Guest at LA Music Awards – ESTER
REVIEW: Ester, Default State (Thirsty Ear)
– Joann D. Ball
The pronouncement that rock is dead has more to do with the decadent state of rock radio than the lack of good rock bands making music. The Los Angeles-based quartet Ester is one of those fresh new bands that proves that spirit of rock and roll is very much alive. One need only to play Ester’s debut record Default State for proof.
Under the direction of lead vocalist, guitarist and songwriter Paul Garvey, Ester takes the rock and roll high road. Ester’s draws upon jazz improvisation, the intensity of the blues, and the fullness of acoustic folk for a progressive approach to rock. Ester avoids the trappings of bombastic heaviness and grandiose productions in favor of evenly balanced guitars, bass and drums / percussion (and the occasional saxophone). These instruments are skillfully interwoven, and provide ample room for the gentle huskiness of Garvey’s vocals. The result is a whole, organic sound ideally suited for Garvey’s intelligent lyrics. To his credit, Garvey manages to explore the world of emotions, ideas and perceptions in a way that is not rendered incomprehensible by abstraction or arcane references.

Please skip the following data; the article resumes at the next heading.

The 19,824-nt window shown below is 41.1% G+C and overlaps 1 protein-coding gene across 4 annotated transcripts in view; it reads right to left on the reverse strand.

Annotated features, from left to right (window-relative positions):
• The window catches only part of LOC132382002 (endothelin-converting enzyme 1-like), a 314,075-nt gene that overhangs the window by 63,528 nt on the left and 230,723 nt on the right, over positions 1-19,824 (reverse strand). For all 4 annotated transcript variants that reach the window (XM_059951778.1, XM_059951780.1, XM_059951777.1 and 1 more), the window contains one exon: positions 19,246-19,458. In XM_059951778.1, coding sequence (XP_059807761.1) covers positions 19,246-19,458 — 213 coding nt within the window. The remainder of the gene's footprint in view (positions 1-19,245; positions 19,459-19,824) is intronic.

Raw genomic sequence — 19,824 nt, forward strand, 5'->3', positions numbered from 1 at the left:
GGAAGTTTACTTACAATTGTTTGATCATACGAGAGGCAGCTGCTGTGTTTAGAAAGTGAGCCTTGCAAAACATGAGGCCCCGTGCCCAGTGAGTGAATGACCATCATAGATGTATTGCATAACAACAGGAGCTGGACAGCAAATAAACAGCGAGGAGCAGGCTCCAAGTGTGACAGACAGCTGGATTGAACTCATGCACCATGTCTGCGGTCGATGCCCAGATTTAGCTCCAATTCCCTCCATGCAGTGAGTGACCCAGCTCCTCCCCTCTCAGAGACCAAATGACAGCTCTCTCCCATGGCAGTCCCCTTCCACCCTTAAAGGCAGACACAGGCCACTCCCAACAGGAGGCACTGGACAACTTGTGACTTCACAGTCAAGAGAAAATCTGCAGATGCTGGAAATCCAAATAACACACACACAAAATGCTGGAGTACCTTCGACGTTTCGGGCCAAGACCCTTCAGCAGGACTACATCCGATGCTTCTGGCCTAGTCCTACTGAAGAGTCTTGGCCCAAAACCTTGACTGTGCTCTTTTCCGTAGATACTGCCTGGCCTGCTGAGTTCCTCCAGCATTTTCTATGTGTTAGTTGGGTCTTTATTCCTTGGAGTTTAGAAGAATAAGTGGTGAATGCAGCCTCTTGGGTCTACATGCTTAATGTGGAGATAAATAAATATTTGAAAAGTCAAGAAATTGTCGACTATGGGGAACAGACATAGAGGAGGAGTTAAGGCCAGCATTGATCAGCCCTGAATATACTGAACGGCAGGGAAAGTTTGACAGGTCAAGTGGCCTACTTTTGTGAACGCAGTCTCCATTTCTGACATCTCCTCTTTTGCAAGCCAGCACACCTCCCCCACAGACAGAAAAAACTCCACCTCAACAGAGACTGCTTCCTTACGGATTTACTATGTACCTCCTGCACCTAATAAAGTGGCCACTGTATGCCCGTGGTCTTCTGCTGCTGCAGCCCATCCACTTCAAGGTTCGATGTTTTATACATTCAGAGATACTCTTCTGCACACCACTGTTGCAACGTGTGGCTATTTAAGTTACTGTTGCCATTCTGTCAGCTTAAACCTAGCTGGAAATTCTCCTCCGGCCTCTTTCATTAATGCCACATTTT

While Ester can be considered a “thinking” band, volume is not central to Ester’s sonic vibe. But like the best albums by groups like Rush and Queensryche, Default State is a full volume of work with different but connected many parts. The record starts with the aggressive, high energy track “Heading Through.” “Mongoose,” on the other hand, is a refined, slow-tempo track, precisely the type of song that Alice and Chains and bands of that ilk wish they could deliver. On the instrumentals “Mexicali,” “Broken String” and “Intro,” Ester displays the range of musical format influences, and are exactly the types of pieces that could infuse some life and spirit into the monotonous format known as smooth jazz. But the epic “Sun Tune” is by far the most adventurous cut on Default State. The jazz-rock fusion parts of the song bring to mind Sting’s early solo work with Santana accents, while the middle section suggests a volume-compressed Metallica.
Ester has a musical versatility that is all too rare among contemporary rock bands. It is a foundation that makes Default State a notable record with excellent form and quality material. And that’s exactly what has always been critical to the life and livelihood of rock music.